Reproductive System, Female
Uterus - Endometrium - Metaplasia, Squamous
Squamous metaplasia of the endometrial epithelium (Figure 1, Figure 2, Figure 3, Figure 4, Figure 5, and Figure 6) can develop spontaneously and also occurs as a result of hormonal changes following administration of compounds with estrogenic activity, such as genistein, diethylstilbestrol, and dioxins. Vitamin A deficiency also causes squamous metaplasia. The lesion is characterized by the replacement of the normally columnar endometrial epithelium by squamous epithelium. In some cases, the endometrial glands can also be affected (Figure 7 and Figure 8). Keratinization is not uncommon with squames and other cellular debris in the lumen. Inflammation and cystic hyperplasia of the endometrium are frequently seen with squamous metaplasia.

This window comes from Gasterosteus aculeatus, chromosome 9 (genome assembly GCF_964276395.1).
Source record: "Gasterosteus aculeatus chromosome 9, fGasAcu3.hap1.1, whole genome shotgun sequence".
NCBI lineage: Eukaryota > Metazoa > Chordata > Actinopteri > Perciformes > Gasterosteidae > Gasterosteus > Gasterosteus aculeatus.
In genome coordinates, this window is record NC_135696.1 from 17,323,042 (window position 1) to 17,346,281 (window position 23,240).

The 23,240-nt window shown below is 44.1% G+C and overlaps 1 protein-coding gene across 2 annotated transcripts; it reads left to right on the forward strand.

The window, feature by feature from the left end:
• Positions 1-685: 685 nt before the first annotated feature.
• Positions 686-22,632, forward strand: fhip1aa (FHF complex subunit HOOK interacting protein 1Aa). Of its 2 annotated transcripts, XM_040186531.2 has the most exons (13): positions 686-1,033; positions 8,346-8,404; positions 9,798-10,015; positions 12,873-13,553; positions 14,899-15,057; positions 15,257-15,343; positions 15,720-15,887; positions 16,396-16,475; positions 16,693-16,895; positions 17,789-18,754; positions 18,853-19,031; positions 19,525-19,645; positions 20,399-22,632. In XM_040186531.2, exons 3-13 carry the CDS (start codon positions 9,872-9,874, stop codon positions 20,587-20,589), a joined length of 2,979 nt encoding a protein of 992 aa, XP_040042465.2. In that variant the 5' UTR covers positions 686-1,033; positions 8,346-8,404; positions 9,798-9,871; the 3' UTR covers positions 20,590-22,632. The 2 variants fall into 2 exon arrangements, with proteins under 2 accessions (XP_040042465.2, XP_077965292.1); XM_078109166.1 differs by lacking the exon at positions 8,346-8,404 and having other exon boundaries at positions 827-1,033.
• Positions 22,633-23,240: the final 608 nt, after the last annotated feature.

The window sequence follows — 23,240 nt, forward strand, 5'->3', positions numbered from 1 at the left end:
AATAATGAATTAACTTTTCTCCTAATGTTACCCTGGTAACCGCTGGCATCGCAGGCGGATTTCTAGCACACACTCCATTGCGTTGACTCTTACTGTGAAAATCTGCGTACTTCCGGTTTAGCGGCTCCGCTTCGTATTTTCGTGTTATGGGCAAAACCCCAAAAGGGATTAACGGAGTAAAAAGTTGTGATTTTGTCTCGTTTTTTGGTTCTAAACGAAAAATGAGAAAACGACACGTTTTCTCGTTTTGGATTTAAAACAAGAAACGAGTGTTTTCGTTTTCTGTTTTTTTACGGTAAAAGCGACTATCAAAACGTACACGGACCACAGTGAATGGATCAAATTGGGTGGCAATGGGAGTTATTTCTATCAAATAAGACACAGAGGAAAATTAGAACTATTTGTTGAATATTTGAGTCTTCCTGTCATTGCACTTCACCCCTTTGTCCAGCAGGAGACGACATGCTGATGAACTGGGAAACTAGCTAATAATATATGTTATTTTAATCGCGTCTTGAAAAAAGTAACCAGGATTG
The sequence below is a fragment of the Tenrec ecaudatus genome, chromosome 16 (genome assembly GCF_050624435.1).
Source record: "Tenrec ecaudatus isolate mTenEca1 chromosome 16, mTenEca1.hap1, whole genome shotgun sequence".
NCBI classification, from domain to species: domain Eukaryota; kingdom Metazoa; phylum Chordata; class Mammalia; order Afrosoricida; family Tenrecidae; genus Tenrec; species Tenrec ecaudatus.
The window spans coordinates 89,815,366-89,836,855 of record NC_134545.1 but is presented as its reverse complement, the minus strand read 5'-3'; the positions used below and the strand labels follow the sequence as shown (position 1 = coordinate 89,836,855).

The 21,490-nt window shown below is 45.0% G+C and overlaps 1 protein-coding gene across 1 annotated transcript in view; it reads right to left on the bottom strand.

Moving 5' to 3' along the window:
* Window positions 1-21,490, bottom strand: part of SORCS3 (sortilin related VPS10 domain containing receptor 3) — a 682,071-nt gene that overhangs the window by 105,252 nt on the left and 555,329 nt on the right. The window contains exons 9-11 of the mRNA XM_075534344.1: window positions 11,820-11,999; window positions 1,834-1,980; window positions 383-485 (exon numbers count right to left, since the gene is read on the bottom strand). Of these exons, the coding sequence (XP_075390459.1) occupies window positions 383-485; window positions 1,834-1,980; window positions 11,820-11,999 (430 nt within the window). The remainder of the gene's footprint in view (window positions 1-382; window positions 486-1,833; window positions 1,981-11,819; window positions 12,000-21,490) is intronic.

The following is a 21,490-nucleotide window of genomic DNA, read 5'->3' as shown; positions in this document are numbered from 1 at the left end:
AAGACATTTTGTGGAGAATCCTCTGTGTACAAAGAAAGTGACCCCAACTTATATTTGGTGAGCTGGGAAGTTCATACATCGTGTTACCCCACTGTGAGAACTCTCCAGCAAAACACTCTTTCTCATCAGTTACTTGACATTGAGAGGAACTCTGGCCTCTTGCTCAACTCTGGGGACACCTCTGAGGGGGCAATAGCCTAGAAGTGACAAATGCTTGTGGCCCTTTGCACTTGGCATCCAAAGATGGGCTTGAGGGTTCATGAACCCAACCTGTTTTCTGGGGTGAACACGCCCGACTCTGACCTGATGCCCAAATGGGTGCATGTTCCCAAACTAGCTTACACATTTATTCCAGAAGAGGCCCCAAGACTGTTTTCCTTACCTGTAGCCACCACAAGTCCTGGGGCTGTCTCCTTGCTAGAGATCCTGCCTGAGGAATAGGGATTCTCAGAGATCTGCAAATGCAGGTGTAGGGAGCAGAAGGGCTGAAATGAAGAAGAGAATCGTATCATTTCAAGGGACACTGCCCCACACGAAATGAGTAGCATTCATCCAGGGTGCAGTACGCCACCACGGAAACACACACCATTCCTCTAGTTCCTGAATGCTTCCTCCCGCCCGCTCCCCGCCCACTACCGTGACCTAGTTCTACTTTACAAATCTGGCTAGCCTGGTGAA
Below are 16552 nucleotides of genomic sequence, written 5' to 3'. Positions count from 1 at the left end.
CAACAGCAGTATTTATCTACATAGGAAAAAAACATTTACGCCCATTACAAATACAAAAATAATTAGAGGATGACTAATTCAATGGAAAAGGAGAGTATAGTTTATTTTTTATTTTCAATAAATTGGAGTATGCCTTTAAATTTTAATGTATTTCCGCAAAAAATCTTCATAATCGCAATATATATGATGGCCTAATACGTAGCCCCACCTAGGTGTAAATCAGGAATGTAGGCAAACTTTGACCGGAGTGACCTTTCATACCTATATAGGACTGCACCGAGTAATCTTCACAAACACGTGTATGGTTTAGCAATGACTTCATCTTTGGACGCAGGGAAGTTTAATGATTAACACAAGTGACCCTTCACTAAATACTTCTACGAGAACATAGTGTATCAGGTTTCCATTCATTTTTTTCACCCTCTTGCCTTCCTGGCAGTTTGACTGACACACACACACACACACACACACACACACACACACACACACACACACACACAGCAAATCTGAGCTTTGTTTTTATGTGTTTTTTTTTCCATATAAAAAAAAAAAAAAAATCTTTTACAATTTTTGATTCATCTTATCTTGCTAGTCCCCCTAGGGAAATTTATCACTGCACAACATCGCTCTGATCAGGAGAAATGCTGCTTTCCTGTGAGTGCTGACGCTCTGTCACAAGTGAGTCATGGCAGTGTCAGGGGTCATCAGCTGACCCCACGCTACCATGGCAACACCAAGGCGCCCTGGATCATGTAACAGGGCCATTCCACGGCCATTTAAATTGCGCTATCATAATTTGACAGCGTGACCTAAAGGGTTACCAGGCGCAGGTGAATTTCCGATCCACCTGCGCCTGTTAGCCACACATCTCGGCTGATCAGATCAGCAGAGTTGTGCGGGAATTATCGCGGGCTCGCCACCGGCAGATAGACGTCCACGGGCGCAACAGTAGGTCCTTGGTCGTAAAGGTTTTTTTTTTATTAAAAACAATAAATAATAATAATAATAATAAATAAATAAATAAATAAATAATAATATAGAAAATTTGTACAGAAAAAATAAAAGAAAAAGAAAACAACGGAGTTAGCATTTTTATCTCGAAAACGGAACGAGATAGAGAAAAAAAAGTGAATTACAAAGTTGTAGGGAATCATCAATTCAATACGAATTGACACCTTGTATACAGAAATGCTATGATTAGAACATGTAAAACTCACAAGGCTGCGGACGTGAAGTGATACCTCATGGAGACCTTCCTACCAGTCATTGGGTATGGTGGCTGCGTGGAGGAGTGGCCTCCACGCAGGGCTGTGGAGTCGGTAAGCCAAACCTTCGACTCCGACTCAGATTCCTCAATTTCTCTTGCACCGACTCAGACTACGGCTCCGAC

Uterus, Endometrium - Metaplasia, Squamous should be diagnosed and given a severity grade whenever present. The modifier "squamous" should be included in the diagnosis to clearly define the lesion and eliminate potential confusion. Coexisting changes such as inflammation and hyperkeratosis should not be diagnosed separately unless warranted by severity.
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